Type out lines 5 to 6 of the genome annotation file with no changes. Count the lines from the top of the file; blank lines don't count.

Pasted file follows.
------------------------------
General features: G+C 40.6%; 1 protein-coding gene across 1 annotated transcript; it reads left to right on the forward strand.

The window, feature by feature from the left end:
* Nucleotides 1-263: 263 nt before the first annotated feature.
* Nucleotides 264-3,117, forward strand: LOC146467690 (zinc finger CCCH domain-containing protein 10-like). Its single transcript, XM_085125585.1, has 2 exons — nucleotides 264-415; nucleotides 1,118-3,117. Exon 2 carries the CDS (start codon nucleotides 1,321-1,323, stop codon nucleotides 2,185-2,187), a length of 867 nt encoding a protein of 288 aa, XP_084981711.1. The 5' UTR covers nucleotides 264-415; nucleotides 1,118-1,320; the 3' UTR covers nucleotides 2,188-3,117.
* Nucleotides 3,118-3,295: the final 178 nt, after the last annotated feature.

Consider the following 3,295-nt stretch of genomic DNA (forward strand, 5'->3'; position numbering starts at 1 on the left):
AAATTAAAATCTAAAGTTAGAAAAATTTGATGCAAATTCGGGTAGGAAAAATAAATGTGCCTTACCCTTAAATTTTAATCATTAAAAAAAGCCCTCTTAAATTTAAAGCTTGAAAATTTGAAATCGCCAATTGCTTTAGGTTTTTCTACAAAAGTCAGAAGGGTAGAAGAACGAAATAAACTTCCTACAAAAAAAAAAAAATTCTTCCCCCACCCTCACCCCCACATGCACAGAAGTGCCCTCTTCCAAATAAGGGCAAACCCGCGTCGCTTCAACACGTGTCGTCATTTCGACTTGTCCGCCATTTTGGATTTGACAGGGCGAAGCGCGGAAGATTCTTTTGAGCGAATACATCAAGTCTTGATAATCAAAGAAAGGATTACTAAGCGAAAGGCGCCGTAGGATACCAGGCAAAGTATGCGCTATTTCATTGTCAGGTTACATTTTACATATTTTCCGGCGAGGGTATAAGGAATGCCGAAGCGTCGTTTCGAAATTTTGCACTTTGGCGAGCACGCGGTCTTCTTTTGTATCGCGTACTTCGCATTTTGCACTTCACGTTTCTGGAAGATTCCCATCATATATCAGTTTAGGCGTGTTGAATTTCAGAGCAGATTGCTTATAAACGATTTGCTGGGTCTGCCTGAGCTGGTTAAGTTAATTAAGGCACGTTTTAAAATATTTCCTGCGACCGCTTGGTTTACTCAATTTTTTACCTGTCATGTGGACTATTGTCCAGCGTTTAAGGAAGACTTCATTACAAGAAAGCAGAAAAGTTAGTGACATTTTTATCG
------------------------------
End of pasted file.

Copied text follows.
* Nucleotides 3,118-3,295: the final 178 nt, after the last annotated feature.

Consider the following 3,295-nt stretch of genomic DNA (forward strand, 5'->3'; position numbering starts at 1 on the left):